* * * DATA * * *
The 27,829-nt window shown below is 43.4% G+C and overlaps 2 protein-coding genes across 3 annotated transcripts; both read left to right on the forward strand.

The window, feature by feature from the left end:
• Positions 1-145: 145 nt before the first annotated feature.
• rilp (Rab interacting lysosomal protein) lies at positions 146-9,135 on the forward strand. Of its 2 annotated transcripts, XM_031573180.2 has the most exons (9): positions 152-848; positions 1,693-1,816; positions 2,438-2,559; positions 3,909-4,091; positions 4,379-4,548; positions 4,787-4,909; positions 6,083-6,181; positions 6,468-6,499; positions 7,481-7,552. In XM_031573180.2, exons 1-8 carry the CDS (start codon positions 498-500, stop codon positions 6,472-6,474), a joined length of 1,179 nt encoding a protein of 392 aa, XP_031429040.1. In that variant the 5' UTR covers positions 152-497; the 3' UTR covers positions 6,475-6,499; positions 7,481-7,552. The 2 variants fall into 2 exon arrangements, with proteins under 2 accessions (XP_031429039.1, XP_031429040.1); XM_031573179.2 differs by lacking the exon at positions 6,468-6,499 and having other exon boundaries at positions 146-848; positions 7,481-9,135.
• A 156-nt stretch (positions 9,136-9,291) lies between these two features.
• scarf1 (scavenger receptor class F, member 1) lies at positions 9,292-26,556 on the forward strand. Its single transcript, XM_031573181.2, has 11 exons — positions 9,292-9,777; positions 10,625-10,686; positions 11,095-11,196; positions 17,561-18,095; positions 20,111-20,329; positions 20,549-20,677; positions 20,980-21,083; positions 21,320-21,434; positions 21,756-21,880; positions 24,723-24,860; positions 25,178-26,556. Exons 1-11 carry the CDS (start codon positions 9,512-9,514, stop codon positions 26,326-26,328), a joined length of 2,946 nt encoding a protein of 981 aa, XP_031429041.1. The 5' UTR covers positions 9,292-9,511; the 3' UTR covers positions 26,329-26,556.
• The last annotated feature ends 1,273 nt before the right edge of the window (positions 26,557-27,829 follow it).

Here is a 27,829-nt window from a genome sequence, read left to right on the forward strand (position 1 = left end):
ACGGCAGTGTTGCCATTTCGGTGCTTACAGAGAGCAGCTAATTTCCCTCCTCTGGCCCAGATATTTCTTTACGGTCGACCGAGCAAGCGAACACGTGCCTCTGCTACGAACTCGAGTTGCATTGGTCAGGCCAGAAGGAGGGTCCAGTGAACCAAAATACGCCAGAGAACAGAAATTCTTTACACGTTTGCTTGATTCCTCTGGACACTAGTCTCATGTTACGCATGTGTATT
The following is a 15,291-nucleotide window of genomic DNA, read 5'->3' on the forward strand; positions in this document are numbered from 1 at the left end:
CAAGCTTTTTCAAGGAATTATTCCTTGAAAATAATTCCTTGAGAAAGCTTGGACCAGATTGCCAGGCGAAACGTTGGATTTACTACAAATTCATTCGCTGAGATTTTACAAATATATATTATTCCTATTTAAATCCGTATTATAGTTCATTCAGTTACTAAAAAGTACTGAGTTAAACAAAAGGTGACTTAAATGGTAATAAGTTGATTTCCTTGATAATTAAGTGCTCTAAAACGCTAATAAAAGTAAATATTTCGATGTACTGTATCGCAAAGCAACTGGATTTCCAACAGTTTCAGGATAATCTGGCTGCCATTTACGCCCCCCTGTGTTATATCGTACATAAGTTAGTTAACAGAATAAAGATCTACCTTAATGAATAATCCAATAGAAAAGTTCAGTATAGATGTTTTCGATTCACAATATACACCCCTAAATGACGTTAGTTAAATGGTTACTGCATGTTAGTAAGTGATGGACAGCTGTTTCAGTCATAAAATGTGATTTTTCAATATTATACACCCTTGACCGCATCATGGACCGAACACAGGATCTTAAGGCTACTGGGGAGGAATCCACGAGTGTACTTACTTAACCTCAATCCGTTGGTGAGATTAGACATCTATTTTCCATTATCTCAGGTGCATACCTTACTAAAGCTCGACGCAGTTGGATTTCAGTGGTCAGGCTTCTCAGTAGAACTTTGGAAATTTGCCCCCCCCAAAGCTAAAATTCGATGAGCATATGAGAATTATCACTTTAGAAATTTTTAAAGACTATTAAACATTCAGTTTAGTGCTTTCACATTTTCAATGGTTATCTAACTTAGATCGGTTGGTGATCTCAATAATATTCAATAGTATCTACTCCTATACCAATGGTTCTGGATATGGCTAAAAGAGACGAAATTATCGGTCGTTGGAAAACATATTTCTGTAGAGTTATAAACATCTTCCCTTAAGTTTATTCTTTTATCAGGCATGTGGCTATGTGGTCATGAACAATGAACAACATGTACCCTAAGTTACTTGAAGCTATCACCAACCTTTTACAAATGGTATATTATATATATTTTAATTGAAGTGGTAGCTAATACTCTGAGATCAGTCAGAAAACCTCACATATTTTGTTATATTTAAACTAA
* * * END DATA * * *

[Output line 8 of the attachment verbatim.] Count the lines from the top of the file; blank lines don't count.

Here is a 27,829-nt window from a genome sequence, read left to right on the forward strand (position 1 = left end):